In November I decided to do a project with my Japanese 2 students where they had to use their interpersonal speaking skills as well as their presentational speaking skills.
I came upon this amazing idea accidentally, when I was scrolling through my Twitter feed and saw the following post:
"OFLA Tech @OFLATech Nov 6
Have students survey one another in the TL and report results in an infographic with http://piktochart.com It's a free infograhic maker."
I was in the process of teaching a unit on preferences, and students had been practicing and utilizing ways to compare things and activities, as well as give opinions on items, choices, classes, hobbies, teachers, you name it.
At first I went back and forth in my head about the possible topics I could assign, or what questions I could have the students ask each other. But then I quickly realized that I did not want to sit thorough 90 presentations on the SAME SURVEY. PLUS, this was not very student-centered. I really wanted this project to be student-driven, and like the focus of my class, I wanted students to have autonomy on choosing the topic they wanted to survey.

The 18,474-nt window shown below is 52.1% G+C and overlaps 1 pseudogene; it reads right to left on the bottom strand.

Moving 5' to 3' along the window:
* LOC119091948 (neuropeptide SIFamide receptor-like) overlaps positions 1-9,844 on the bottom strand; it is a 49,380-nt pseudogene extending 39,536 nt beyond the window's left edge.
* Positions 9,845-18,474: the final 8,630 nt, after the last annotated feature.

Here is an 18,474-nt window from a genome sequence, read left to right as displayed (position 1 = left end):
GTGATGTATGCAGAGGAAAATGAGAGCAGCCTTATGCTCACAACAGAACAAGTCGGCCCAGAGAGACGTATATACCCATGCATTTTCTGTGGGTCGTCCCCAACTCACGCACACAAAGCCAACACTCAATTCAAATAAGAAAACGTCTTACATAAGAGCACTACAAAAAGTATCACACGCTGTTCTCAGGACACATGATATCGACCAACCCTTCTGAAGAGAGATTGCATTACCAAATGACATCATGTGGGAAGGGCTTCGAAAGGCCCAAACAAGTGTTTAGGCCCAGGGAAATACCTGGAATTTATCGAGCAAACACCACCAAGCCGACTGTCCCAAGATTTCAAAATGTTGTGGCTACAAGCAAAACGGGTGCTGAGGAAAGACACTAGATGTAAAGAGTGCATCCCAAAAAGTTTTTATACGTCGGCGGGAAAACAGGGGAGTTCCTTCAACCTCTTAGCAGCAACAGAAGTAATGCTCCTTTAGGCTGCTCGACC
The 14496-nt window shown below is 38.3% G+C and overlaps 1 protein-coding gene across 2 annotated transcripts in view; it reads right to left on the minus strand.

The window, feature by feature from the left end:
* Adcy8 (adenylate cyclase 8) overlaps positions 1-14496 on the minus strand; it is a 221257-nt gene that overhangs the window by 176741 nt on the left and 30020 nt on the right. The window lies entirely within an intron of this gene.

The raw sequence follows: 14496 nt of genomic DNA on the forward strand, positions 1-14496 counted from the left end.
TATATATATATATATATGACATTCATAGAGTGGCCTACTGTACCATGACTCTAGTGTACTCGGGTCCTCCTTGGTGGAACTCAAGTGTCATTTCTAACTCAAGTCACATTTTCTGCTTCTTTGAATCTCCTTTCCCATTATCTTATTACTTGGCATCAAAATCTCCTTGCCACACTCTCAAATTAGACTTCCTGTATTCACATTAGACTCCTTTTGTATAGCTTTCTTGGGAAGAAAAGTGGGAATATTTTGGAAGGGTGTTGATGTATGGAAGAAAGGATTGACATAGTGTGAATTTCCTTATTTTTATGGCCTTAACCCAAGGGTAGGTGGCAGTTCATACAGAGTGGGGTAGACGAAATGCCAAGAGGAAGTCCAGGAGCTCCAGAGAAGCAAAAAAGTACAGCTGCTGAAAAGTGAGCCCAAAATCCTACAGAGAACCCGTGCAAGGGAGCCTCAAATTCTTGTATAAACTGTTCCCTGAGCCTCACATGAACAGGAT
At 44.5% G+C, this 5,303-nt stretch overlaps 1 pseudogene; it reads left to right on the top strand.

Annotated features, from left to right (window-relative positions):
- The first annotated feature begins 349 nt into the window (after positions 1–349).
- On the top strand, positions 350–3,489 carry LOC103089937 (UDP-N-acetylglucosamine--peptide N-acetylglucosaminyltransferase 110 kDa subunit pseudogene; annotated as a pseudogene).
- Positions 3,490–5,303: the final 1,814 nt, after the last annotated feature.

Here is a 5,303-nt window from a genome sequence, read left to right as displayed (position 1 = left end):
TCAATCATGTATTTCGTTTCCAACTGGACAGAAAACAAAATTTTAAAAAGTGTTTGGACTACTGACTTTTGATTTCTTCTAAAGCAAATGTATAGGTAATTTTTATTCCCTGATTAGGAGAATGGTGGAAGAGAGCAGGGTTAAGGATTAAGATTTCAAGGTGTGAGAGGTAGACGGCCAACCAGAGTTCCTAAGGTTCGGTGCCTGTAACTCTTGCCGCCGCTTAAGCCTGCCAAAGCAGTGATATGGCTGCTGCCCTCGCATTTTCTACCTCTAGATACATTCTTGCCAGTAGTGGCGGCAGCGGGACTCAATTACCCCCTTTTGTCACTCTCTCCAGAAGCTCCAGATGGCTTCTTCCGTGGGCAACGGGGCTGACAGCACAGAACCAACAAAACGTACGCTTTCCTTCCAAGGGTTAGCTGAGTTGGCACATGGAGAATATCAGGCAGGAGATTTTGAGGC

Here are my instructions for this project:
I had amazing results. The students had the chance to create their own sets of questions and this led to 90 very different presentations of students' opinions, likes and dislikes, free time activities, etc.
It was personalized to what the students cared about, as well as utilized fun and
accessible technology, and was a new format of presentation instead of the usual PowerPoint or Prezi. I loved that the piktochart website allowed for Japanese fonts and typing capabilities and for the most part was pretty user-friendly.
Mostly, this project allowed students to practice language, as well as create with language, and give feedback to others. After gathering their survey data, they compiled it into an easy-to read format with small graphs and charts, and then used those visuals to GUIDE LANGUAGE PRODUCTION.
Here is a link to an inforgaphic one of my students made.
If you look at the infographic, there is very little text, and no full sentences. Now, of course not all of my students' work was like this example, but I really think that this format encouraged preparation at home, as well as using the visuals just as a guide instead of the typical READING ENTIRELY OFF THE POWERPOINT SLIDE ( like they do in other subjects as well.... am I right?)
Here is a short snip bit of the same student presenting his infographic:
My takeaways from this idea are this:
I am a high school Japanese teacher developing my own comprehensive and communicative Japanese program in Marysville, Ohio.